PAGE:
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Speech: Nash - Arms Amendment Bill Third Reading

Third reading: Arms (Prohibited Firearms, Magazines, and Parts) Amendment Bill

Mr Speaker

We have travelled a long way in eight days, since the bill was read a first time.

It has been a punishing schedule for MPs and submitters and public servants who have played a role in this process.

In that time, we have walked in the shoes of a wide cross section of our communities.

Where we have been

Discussions during the eight days of debate on this bill have taken us to the sanctuary of the mosques.

They have allowed us to witness the supreme effort of trauma surgeons in a hospital emergency department.

We have caught a glimpse of family circles now with an empty chair, or two, in their household.

We know there are widows, many widows. There are children who have been to funerals of a sibling, a parent, a grandparent.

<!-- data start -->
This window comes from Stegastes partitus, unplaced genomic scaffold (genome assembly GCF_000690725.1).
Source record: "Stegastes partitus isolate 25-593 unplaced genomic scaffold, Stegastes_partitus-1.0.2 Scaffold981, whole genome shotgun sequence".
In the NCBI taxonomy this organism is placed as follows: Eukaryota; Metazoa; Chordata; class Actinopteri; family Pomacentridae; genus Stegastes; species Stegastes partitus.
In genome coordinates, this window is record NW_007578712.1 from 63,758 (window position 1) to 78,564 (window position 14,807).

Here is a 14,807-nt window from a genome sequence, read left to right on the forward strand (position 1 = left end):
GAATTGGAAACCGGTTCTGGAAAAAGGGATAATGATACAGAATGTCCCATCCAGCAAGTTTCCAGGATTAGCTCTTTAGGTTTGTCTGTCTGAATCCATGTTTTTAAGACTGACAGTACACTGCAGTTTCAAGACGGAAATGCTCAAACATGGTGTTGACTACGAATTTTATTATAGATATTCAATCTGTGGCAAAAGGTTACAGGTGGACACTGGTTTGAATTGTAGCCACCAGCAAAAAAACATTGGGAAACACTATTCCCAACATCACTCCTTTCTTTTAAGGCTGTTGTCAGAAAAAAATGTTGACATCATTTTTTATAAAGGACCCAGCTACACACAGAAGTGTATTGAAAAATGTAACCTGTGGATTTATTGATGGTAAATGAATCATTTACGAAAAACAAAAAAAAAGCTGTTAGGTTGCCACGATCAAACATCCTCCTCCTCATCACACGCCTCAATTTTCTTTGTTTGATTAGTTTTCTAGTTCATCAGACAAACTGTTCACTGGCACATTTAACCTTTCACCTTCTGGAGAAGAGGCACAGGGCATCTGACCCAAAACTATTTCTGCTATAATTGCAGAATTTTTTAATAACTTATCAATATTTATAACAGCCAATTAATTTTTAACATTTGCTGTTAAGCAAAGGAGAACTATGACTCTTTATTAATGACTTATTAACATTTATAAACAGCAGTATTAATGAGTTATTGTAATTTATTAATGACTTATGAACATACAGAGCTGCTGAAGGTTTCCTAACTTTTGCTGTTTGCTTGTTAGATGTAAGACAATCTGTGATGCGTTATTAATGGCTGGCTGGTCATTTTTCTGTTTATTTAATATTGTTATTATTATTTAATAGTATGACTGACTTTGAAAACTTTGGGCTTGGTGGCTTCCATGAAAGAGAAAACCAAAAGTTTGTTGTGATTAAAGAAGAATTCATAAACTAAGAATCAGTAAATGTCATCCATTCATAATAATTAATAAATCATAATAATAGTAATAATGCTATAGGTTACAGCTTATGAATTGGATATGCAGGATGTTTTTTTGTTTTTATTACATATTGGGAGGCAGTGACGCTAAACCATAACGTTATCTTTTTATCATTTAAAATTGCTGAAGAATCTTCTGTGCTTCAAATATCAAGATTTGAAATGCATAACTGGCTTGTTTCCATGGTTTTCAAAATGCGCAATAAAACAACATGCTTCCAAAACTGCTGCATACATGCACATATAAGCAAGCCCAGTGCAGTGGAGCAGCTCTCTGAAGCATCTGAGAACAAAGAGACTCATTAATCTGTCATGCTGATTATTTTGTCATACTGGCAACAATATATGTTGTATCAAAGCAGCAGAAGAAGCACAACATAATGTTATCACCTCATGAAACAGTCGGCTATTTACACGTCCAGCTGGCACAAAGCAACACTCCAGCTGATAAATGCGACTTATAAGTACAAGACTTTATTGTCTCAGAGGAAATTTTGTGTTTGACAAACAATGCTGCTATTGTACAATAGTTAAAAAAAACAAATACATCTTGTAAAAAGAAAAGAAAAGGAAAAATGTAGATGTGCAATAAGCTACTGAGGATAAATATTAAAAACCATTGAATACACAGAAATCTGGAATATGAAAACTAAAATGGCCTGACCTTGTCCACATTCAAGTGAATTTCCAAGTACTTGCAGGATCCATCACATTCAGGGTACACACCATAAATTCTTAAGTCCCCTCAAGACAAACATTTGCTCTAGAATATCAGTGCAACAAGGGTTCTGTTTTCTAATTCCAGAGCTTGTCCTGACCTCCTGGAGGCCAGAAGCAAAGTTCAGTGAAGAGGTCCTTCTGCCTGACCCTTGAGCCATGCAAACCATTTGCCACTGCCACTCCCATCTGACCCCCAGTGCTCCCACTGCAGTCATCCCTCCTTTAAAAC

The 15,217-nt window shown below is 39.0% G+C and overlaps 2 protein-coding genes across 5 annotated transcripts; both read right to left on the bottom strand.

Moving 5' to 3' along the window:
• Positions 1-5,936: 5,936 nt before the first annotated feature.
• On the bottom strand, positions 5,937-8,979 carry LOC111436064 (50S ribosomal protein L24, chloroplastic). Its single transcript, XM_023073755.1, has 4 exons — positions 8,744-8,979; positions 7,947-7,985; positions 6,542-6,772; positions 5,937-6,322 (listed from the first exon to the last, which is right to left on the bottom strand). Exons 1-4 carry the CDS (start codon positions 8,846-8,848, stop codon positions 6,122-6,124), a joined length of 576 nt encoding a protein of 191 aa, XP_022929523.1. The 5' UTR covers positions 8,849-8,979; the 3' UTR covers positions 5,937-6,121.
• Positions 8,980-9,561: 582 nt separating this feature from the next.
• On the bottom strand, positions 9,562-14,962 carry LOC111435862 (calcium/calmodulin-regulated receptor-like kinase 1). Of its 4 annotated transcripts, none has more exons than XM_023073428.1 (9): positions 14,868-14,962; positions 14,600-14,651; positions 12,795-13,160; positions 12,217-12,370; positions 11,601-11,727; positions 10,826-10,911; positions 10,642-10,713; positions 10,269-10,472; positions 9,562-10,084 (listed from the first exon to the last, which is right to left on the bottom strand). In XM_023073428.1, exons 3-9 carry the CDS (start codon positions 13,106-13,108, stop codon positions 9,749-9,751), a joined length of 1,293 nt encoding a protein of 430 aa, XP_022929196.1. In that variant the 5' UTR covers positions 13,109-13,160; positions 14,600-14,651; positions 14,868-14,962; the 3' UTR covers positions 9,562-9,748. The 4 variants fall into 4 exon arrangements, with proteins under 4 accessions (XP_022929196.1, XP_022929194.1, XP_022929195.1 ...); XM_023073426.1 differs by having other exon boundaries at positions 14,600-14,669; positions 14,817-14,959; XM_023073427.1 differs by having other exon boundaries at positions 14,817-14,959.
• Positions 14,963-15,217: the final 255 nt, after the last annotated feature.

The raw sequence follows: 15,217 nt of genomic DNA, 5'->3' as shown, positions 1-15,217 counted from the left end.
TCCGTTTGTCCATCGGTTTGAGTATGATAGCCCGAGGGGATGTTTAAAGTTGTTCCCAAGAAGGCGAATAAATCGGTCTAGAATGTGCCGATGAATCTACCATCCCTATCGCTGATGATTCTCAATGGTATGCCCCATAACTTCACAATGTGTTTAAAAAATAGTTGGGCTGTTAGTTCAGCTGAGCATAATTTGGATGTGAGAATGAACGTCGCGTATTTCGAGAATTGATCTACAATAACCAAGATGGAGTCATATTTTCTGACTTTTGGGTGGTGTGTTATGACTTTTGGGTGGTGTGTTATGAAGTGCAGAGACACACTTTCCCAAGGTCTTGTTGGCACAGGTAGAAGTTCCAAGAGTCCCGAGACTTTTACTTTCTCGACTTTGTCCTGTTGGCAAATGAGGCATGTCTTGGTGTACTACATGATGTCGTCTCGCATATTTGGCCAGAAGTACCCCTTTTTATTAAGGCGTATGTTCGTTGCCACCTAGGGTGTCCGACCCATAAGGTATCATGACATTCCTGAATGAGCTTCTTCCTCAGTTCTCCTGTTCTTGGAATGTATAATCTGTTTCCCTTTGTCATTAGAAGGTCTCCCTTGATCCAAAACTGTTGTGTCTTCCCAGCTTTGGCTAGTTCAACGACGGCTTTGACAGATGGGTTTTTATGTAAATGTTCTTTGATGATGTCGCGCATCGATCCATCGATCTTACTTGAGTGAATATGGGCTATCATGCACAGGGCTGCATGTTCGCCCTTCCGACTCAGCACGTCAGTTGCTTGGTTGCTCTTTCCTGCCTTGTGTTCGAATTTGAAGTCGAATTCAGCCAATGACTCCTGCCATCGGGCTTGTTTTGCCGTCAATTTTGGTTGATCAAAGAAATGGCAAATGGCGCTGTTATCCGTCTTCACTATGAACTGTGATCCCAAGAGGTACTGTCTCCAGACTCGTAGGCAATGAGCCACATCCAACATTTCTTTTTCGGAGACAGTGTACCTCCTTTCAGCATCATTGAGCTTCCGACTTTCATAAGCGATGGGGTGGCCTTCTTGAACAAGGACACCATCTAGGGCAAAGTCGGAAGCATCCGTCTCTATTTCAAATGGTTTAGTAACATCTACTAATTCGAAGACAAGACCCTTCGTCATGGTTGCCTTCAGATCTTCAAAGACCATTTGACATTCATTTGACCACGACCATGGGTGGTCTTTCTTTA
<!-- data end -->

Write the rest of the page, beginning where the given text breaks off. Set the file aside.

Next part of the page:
There are elderly members of our community who never got a chance to say farewell to an old friend.

As well as the victims and the bereaved, we have walked through the worlds of the gun users and dealers.

• Women have talked about their lives on farms.

• We have been taken through the landscape of a high country sheep station,

• introduced to the atmosphere on rifle ranges, and

• heard of the wildlife in the mountains and valleys frequented by recreational hunters.

The Police Association reminded us of the everyday reality for frontline cops, listening to instructions and warnings on the radio as they head to a callout, wearing body armour to enable them to walk into danger.

While Parliament has been to these worlds, many other visits have been happening outside this place.

Mr Speaker, families and friends have been tending to the fourteen people still lying in hospital beds recovering from gunshot wounds and other injuries.

That includes a five year old girl at Starship in Auckland, and her father in the hospital next door.

One patient remains in intensive care in Christchurch Hospital.

Others are at Burwood.

Mr Speaker, this legislation is just the first step of many to make our country safer.

The all-of-government response is ongoing.

What else we are doing

Police are acutely aware of how vulnerable and frightened some communities still feel after the terror attack.

They have established a special operation to reach out to these groups to provide reassurance and advice.